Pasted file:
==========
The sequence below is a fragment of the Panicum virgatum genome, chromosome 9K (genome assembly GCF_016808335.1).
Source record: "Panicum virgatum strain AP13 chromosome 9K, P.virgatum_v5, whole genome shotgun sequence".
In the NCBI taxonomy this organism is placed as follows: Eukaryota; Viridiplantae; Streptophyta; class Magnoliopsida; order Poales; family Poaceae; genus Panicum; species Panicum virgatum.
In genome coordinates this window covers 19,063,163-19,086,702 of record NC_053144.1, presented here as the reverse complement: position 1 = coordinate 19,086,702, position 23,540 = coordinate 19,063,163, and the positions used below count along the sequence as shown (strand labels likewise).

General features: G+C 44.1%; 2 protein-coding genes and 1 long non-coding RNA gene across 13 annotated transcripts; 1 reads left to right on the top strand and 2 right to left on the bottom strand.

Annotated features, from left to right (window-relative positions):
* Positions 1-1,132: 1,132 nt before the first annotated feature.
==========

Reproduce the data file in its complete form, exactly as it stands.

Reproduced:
The sequence below is a fragment of the Panicum virgatum genome, chromosome 9K (genome assembly GCF_016808335.1).
Source record: "Panicum virgatum strain AP13 chromosome 9K, P.virgatum_v5, whole genome shotgun sequence".
In the NCBI taxonomy this organism is placed as follows: Eukaryota; Viridiplantae; Streptophyta; class Magnoliopsida; order Poales; family Poaceae; genus Panicum; species Panicum virgatum.
In genome coordinates this window covers 19,063,163-19,086,702 of record NC_053144.1, presented here as the reverse complement: position 1 = coordinate 19,086,702, position 23,540 = coordinate 19,063,163, and the positions used below count along the sequence as shown (strand labels likewise).

General features: G+C 44.1%; 2 protein-coding genes and 1 long non-coding RNA gene across 13 annotated transcripts; 1 reads left to right on the top strand and 2 right to left on the bottom strand.

Annotated features, from left to right (window-relative positions):
* Positions 1-1,132: 1,132 nt before the first annotated feature.